Materialism and Generation Y: Exploring adolescents' monetary attitudes and practices,

Research output: Book chapter/Published conference paperConference paper

11 Downloads (Pure)

Abstract

Drawing upon survey data collected in New York (NY) and Virginia (VA), this research presents findings on monetary attitudes and practices of 100 Generation Y students while they were adolescents (aged 14-18 in the year 2000). Findings reveal geographic location is significantly related to adolescents' belief in the importance of money, with NY youth valuing money more than those in VA. Importance of money was significantly correlated with the beliefs that an ability to buy more things would make them happier, material things showed success and that the things they owned were important to them. Collectively, 71% of adolescents who reported saving money did so with the aim of purchasing material objects, particularly clothes. Qualitative findings show how adolescents would spend a hypothetical gift of $1000, revealing saving and buying clothes to be the two most popular choices rather than altruistic endeavours. Overall, this sample of Generation Y youth exhibited materialistic tendencies, providing a foundation for future research to assess if and when this generation manifests its predicted backlash to materialism.
Original languageEnglish
Title of host publicationTASA 2008 conference
Subtitle of host publicationRe-imagining Sociology
Place of PublicationMelbourne
PublisherTASA
Pages1-23
Number of pages23
ISBN (Electronic)9780734039842
Publication statusPublished - 2008
EventThe Australian Sociological Association (TASA) Conference - Melbourne, VIC, Australia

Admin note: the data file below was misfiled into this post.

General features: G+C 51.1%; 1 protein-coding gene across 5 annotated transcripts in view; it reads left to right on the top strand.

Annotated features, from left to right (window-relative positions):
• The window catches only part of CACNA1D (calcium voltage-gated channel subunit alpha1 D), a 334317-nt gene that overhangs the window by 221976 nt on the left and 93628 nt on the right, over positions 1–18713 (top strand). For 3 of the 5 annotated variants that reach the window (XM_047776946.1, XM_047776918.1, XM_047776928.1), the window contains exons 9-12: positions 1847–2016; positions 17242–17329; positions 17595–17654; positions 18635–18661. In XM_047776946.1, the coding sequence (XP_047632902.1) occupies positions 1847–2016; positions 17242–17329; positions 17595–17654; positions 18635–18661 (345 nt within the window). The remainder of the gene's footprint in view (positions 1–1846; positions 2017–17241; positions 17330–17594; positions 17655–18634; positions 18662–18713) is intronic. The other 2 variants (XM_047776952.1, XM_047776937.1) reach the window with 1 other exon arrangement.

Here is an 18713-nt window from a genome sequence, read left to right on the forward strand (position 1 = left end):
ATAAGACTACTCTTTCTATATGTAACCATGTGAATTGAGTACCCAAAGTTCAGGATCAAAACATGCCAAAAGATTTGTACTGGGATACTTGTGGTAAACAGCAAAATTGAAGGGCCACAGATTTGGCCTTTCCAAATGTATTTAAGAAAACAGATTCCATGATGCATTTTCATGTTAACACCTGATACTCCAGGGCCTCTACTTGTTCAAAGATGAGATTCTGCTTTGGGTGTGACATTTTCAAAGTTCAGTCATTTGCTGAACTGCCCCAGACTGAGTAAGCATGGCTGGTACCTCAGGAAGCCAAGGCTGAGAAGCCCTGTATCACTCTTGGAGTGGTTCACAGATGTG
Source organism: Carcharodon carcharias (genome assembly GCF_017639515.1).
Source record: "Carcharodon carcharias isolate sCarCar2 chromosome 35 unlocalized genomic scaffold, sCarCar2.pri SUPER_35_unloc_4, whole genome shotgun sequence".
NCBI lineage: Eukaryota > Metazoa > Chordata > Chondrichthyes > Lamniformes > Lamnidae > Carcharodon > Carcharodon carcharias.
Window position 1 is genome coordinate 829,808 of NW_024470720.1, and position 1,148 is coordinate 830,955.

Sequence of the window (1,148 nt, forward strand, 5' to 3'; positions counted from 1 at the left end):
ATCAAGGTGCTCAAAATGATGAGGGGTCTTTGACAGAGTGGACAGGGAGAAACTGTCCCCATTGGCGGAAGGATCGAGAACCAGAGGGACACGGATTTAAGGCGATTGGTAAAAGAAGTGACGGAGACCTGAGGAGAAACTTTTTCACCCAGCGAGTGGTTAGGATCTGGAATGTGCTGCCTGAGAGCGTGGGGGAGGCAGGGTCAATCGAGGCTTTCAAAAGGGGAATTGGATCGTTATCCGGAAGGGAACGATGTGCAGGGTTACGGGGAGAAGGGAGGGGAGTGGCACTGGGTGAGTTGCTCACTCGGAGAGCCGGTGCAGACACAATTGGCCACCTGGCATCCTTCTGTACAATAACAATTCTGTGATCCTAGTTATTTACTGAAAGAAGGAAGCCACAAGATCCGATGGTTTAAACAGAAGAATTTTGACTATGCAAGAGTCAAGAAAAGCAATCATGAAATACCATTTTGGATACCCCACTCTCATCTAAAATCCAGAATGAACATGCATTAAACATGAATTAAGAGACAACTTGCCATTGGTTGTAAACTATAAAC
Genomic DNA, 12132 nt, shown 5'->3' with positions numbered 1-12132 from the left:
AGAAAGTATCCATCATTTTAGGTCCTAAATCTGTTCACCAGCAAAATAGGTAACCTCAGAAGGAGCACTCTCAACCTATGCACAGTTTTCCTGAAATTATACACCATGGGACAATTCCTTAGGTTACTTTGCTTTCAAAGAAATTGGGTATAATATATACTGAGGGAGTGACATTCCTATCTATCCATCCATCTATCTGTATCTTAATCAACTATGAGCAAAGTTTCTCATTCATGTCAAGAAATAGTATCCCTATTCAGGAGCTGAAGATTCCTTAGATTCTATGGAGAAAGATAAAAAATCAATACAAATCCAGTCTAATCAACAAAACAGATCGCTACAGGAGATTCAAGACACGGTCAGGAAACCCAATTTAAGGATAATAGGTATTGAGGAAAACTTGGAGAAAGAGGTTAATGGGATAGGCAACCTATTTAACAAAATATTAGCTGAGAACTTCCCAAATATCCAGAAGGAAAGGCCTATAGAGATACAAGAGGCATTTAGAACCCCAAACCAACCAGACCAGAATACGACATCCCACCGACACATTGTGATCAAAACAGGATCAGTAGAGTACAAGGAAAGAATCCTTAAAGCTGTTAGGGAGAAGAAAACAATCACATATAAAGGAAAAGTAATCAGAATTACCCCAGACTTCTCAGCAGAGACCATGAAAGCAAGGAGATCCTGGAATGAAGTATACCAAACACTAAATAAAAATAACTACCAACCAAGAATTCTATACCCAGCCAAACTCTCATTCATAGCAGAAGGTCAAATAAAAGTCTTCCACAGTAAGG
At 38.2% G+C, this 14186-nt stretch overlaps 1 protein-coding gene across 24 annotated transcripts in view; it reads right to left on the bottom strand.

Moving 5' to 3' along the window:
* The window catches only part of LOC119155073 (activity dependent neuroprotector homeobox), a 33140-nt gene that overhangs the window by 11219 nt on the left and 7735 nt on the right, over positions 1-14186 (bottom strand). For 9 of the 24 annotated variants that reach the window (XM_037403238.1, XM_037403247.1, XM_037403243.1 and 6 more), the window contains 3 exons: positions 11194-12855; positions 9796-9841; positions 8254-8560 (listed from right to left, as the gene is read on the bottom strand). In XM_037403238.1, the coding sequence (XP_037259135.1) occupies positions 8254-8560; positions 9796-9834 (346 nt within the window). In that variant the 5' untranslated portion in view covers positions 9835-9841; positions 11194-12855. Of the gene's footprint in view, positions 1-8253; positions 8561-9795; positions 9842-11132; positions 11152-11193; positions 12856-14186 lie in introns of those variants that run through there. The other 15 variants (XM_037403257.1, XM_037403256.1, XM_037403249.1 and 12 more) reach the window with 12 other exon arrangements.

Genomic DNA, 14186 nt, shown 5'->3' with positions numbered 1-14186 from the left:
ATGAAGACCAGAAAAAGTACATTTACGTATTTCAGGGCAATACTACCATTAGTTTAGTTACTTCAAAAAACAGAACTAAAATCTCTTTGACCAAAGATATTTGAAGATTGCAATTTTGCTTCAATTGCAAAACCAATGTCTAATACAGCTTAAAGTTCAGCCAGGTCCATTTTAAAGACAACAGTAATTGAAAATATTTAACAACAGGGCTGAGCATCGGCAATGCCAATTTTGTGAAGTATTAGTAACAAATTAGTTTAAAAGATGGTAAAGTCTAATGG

Duration: 02 Dec 200805 Dec 2008

Conference

ConferenceThe Australian Sociological Association (TASA) Conference
CountryAustralia
Period02/12/0805/12/08

Fingerprint

materialism
money
adolescent
gift
ability
student

Cite this

Ragusa, A. (2008). Materialism and Generation Y: Exploring adolescents' monetary attitudes and practices, In TASA 2008 conference: Re-imagining Sociology (pp. 1-23). Melbourne: TASA.
Ragusa, Angela. / Materialism and Generation Y : Exploring adolescents' monetary attitudes and practices,. TASA 2008 conference: Re-imagining Sociology. Melbourne : TASA, 2008. pp. 1-23
@inproceedings{ffadb6260ef74289991952891ecefb1a,
title = "Materialism and Generation Y: Exploring adolescents' monetary attitudes and practices,",
abstract = "Drawing upon survey data collected in New York (NY) and Virginia (VA), this research presents findings on monetary attitudes and practices of 100 Generation Y students while they were adolescents (aged 14-18 in the year 2000). Findings reveal geographic location is significantly related to adolescents' belief in the importance of money, with NY youth valuing money more than those in VA. Importance of money was significantly correlated with the beliefs that an ability to buy more things would make them happier, material things showed success and that the things they owned were important to them. Collectively, 71{\%} of adolescents who reported saving money did so with the aim of purchasing material objects, particularly clothes. Qualitative findings show how adolescents would spend a hypothetical gift of $1000, revealing saving and buying clothes to be the two most popular choices rather than altruistic endeavours. Overall, this sample of Generation Y youth exhibited materialistic tendencies, providing a foundation for future research to assess if and when this generation manifests its predicted backlash to materialism.",
keywords = "Open access version available, Cross culture, Generation Y, Spending",
author = "Angela Ragusa",